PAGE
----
The definition I prefer is from the United States National Arboretum in Washington, DC. And it defines herbs as quote “an herb is any plant that serves a purpose other than providing food, wood or beauty.” And for me, I think that’s a useful definition, because that does leave out vegetables and grains and trees that we harvest for paper or fuel, and just flowers that we grow generally to enjoy visually.
Now, as you can see, herbs can encompass many, many kinds of plants, even with that restriction. So, I really am going to focus my presentation today on culinary herbs. And I just can’t cover everything all in one hour, so bearing in mind the definition I just mentioned, culinary herbs are edible, but they aren’t necessarily plants you’re using for food. You’re using culinary herbs to impart flavor to food. As I said, we have a limited amount of time and I can’t begin to cover the many types of useful herbs, nor do I know a lot about all the types of useful herbs, herbs, for instance, that are for medicinal purposes or for manufacturing purposes, such as herbs that are used to dye cloth, et cetera.
If you go to your local library you’ll find there are many, many volumes of books devoted to medicinal herbs, for instance.
So, I’m going to talk about culinary herbs for several reasons. The first reason is that I believe culinary herbs are some of the most easy and satisfying plants to grow. They are usually very hardy. And by that I mean they’re able to tolerate quite a great deal of neglect if not a certain amount of neglect. And they’re able to withstand all the assaults of insects and weather and temperature fluctuations that, if any of you who are gardeners, are very familiar with that can wreak havoc in your garden.

Secondly, culinary herbs, often do double or triple duty in the garden. And what do I mean by that? Herbs that you grow are not only used for making your cooking taste fantastic. But they also often have lovely blooms that you can enjoy or use in flower arrangements. And they have just wonderful fragrances as growing plants. So, double or triple duty – that’s what I love about them.

Now, thirdly, culinary herbs are usually fairly easy to buy or to find in local gardening stores and even, of course, in the gardening departments of the larger “big box” stores, and you know what those are. A lot of medicinal herbs are more obscure. You have to really search of them in special herbal nurseries and catalogs, but culinary herbs, particularly the common ones, they can really be found almost anywhere.
And, finally, as I said before, culinary herbs can be grown in large garden beds, in large quantities, or in small containers in quite small quantities and they can be equally satisfying and fun to grow.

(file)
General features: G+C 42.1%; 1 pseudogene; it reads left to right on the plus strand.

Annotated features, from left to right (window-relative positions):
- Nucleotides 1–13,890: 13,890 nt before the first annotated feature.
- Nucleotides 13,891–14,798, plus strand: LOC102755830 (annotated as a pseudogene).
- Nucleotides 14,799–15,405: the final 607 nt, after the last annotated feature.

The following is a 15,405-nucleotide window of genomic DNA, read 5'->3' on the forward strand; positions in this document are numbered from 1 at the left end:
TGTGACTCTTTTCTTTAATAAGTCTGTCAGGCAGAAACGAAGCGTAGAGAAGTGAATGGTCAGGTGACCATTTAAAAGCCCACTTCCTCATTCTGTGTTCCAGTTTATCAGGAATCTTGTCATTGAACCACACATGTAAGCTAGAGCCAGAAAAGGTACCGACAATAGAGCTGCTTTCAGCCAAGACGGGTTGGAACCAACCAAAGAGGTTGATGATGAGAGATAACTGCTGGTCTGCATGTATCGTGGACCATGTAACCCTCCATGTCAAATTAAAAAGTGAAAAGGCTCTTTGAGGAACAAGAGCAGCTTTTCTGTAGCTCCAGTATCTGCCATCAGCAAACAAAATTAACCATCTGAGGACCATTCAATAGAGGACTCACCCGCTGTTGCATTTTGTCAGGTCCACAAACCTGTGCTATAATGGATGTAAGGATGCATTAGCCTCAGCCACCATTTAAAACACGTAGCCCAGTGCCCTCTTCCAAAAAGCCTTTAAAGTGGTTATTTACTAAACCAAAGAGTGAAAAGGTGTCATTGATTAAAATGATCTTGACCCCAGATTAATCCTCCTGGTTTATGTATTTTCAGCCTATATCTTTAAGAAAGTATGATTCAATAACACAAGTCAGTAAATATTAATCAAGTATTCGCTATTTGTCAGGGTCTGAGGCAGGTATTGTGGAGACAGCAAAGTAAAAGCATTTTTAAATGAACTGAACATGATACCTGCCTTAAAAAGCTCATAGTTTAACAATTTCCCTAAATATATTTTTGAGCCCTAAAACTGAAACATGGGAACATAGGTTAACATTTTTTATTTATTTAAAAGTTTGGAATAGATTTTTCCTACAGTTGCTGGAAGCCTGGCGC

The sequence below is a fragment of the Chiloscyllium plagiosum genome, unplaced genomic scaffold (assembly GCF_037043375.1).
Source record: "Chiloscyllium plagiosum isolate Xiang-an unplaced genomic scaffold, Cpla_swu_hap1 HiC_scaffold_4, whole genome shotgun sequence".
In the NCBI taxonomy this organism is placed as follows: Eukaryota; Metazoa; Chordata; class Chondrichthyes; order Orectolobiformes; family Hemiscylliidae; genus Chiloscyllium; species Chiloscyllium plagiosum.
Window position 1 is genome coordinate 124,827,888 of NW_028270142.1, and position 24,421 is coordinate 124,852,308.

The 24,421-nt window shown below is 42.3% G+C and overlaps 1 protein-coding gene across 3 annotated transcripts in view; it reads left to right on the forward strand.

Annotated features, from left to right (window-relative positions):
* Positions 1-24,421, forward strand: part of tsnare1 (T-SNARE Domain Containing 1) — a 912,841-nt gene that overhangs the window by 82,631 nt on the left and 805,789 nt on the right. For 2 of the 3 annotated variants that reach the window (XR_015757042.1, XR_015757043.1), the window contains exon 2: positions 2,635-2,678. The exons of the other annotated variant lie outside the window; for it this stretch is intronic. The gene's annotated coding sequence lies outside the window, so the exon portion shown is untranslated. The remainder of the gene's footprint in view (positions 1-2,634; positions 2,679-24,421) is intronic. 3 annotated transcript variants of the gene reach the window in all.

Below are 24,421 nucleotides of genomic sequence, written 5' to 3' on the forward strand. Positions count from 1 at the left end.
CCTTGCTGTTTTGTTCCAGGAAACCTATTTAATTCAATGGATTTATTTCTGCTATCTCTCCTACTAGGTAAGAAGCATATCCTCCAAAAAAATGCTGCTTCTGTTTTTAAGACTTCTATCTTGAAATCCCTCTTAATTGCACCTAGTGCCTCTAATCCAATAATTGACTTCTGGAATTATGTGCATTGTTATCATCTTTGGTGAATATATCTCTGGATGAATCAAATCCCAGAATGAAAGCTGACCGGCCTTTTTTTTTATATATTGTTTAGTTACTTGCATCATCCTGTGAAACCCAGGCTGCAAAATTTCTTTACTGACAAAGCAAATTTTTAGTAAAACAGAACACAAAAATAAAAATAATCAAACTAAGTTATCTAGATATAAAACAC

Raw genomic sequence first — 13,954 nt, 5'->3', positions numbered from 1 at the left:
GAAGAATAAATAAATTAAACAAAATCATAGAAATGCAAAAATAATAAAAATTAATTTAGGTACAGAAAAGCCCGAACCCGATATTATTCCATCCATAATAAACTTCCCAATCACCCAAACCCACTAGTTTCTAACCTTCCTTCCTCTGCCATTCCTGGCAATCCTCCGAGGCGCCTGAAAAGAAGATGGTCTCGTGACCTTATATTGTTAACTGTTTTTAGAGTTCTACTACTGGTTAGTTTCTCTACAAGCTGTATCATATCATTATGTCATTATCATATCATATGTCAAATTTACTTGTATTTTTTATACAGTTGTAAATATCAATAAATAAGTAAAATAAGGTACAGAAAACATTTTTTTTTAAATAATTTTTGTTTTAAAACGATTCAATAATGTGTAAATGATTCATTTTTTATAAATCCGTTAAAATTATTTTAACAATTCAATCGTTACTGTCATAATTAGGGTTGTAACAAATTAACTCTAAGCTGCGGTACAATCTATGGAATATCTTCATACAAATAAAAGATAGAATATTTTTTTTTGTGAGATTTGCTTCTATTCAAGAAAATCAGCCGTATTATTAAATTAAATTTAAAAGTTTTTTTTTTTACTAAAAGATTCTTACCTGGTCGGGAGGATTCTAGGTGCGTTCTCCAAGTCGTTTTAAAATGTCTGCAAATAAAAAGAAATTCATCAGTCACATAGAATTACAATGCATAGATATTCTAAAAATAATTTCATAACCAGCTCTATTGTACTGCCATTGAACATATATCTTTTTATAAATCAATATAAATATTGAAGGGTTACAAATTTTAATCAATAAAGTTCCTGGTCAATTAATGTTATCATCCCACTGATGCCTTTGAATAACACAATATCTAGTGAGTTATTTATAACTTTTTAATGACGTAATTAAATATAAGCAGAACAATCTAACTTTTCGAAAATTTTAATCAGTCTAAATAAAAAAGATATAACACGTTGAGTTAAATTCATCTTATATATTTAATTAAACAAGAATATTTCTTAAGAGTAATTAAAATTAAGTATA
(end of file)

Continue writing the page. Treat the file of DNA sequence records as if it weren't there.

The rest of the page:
So, how easy is it to grow culinary herbs? I tell you what – it’s easy. Here’s all you need to get started. Find a simple container - that can be made from all sorts of different materials. A bucket, a flowerpot, et cetera. Just make sure it has some drainage holes in the bottom to let water drain out. Herbs don’t like wet roots or as gardeners call them, wet feet. Then you need some growing medium, some potting mix and then finally you need a few herb transplants.
Now let me stop for a moment here and talk briefly about transplants. You can grow most herbs from seeds and the idea of growing a plant from a seed is certainly very appealing because you’re planting this tiny little thing and you’re getting a complete plant as a result. And there’s nothing that can beat that experience. But, the process can take quite a long time. Transplants can be purchased easily in most garden centers and they really cut short the amount of growing time you have before you’re able to harvest your product. For me, that’s a big plus. I have a very short attention span and I want immediate results and the quicker I can go from planting to harvesting, the happier I am. Some of you may have a little more patience than me and that’s fine.

Also, there’s some culinary herbs that take a couple seasons to really mature, so if you have a semi-mature plant already, and you put that in the ground or in your container, you’re way ahead of the game. If you are like me, and you live in a part of the United States or Canada that has a change of seasons, this is particularly true. I have a very short growing season where I live, so I need to be ahead of my game as much as possible. If you live in the far south of the United States, you may be able to grow herbs all year around and, you know, therefore using seed to start your garden might be more practical.